Archive for Tuesday, January 31, 2012

Legislators show little interest in bill legalizing medical use of marijuana

January 31, 2012


— Even though a bill legalizing the medical use of marijuana is now in both sides of the Kansas Legislature, officials have shown little interest in making it a law.

Sen. David Haley, D-Kansas City, introduced Senate Bill 354, the Cannabis Compassion and Care Act, during Monday’s session. It was referred to the Senate Public Health and Welfare Committee, where it will likely sit without a hearing.

“I have no interest on hearing the bill,” said Sen. Vicki Schmidt, R-Topeka, who leads the committee.

The bill would allow qualified patients with certain medical conditions, such as cancer, glaucoma and AIDS, to buy marijuana from registered “compassion centers.”

“Marijuana has been used by many people already,” Haley said. “It’s been a relief to those with a myriad of illnesses.”

Rep. Gail Finney, D-Wichita, introduced the same bill in the House last February.

The Health and Human Services committee, responsible for hearing the House bill, held an informational meeting on the issue last Tuesday.

Committee Chairwoman Brenda Landwehr, R-Wichita, said she didn’t expect the committee to act on the bill either.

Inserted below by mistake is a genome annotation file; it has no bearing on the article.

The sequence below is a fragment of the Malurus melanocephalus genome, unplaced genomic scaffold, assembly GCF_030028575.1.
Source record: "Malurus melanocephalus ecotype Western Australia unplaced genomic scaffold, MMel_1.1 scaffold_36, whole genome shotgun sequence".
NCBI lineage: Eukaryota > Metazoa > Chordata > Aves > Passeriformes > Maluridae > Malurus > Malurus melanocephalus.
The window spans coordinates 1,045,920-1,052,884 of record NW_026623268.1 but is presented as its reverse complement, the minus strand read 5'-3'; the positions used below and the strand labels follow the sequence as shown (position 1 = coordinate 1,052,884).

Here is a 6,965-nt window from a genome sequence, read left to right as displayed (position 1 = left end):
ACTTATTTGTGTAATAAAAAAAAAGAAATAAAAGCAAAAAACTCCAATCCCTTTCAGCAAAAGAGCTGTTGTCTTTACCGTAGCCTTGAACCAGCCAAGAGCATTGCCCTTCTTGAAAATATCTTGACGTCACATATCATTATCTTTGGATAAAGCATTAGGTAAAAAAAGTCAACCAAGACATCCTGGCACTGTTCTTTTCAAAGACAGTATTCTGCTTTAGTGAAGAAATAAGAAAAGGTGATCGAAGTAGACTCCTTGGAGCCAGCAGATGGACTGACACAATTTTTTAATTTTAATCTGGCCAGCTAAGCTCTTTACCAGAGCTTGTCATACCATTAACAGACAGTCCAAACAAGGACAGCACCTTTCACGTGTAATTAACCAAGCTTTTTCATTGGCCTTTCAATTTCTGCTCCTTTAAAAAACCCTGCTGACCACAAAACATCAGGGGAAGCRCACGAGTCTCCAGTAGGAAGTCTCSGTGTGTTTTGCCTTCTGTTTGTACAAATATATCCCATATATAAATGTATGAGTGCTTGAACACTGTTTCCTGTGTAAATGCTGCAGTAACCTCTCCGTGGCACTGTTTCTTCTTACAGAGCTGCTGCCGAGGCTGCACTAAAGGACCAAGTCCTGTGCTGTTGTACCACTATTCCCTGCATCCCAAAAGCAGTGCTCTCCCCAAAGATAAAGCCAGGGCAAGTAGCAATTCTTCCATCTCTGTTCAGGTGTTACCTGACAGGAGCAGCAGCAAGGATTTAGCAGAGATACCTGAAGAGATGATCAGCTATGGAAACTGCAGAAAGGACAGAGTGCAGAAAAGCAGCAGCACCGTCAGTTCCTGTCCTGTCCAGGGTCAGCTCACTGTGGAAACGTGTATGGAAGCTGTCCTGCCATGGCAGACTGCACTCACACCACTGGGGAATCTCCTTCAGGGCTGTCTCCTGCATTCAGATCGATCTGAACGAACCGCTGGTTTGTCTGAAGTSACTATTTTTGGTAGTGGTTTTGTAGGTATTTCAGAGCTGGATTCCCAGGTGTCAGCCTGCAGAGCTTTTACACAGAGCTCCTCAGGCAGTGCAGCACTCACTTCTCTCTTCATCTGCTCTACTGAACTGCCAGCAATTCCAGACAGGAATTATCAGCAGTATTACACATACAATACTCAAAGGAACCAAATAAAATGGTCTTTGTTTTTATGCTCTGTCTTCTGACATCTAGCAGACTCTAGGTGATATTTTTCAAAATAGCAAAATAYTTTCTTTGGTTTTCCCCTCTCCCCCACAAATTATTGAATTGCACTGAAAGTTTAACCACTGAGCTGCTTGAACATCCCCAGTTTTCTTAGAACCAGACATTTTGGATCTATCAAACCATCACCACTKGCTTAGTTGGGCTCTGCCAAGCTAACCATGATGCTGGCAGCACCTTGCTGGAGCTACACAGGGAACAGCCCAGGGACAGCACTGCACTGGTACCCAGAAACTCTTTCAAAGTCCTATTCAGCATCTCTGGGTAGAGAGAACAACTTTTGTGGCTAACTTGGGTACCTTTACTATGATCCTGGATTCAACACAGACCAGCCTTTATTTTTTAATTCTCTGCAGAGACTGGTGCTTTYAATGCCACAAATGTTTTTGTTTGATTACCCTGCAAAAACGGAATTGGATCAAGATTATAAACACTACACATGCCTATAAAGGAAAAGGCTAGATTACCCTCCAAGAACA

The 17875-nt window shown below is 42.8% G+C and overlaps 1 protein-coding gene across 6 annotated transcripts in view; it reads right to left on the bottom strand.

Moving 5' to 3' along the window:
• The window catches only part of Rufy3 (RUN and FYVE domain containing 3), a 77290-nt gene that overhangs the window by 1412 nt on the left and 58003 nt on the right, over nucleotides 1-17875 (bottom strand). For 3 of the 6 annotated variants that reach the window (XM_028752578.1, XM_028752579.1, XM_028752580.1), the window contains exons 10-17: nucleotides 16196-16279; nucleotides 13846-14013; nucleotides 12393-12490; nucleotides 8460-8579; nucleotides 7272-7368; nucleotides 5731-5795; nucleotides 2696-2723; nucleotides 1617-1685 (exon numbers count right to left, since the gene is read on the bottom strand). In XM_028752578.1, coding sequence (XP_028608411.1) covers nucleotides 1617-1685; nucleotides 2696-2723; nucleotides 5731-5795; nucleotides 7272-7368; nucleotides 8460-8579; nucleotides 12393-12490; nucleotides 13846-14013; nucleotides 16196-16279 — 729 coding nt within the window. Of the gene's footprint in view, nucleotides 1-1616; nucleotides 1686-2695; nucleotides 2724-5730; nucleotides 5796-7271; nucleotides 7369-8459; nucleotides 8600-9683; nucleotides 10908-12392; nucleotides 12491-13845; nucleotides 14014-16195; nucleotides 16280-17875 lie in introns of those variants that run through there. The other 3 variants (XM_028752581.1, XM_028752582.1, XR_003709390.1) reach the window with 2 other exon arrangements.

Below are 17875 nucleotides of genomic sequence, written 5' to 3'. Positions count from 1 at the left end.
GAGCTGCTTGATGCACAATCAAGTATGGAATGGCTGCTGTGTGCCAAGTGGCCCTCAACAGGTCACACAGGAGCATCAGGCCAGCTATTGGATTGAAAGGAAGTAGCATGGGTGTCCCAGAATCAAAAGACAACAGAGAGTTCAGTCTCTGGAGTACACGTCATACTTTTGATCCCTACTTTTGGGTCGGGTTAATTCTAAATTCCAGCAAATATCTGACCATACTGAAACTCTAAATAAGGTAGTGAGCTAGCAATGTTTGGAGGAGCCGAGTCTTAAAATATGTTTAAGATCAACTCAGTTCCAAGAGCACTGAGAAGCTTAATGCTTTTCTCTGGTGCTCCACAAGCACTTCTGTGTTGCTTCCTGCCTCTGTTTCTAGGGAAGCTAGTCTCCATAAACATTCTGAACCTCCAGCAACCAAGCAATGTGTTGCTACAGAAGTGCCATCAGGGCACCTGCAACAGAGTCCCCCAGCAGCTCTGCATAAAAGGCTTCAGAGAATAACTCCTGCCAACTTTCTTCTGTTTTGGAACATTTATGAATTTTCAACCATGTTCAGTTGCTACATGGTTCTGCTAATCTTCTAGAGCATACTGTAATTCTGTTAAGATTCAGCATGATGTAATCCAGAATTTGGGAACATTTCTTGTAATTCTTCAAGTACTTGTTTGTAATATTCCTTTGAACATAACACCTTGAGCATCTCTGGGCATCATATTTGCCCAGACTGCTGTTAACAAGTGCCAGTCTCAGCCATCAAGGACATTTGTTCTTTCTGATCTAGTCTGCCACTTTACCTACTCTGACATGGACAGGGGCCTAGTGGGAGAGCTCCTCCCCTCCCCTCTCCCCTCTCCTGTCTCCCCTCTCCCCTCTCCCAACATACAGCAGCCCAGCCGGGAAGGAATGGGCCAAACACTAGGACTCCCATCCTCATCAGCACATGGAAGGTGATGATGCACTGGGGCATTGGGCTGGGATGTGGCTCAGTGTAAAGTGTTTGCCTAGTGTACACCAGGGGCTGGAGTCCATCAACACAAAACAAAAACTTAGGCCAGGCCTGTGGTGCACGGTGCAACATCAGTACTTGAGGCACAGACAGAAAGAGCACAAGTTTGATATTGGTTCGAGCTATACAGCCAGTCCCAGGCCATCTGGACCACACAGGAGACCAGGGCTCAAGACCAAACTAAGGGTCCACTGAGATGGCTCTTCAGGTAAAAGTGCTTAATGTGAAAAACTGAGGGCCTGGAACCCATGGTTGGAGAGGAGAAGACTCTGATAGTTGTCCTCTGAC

Haley said he is pushing to have an official hearing, even if committee members are opposed to it.

“Let’s hear the pros and cons,” Haley said. “For those who oppose it, let them come forward.”

Gov. Sam Brownback has said he opposes the medicinal use of marijuana.

According to the bill, 15 other states allow the medicinal use of the drug, including Colorado and Michigan.


anonymous_coward 2 years, 2 months ago

Ok - Missouri is placing 21 and over on the ballot, Colorado already has medicinal marijuana (and is considering a similar initiative of 21 and over) Nebraska has decriminalized, and Oklahoma has SB 573 going on...

Sooooooooooo: what is Kansas going to do when it is potentially SURROUNDED by states that have legalized, decriminalized, or allowed medical marijuana?

HB 2330 is one of the very few bills (if not only) that have an estimated income of + 2 million for Kansas.

With Kansas in dire budget cuts, a GDP of - 2 million short of what it takes in from the federal government: how much money does Kansas hope to collect to pay for all the police, incarceration, clogged courts to line every square border of this state to prevent this from enviably coming in???

We're nearly at 2 million short of all of Kansas' total expenditure of what we spend on all schools as we spend on corrections / courts / law enforcement!!!

How much oil do they think Kansas has!?!?!??

They'd rather jail everyone and dig in the ground???

The flippant “I have no interest on hearing the bill,” - could become an unintentional epidemic disaster for Kansas unlike anything any one of us has ever seen...


pace 2 years, 2 months ago

Brownback/Koch political stands are full throttle, Can they, block poor women from getting mammograms, block medical marijuana from relieving cancer victims, and strip access to medicaid from the uninsured ill, without running giant ad campaigns saying Vote yes for Cancer. That is a decision for informal non political dinners at the mansion. Their campaign urging working families to vote for Oil is bizarre. Kansas GOP is now the OIL only party. If they can , they will block the sun. Oops they can, with clean coal smog.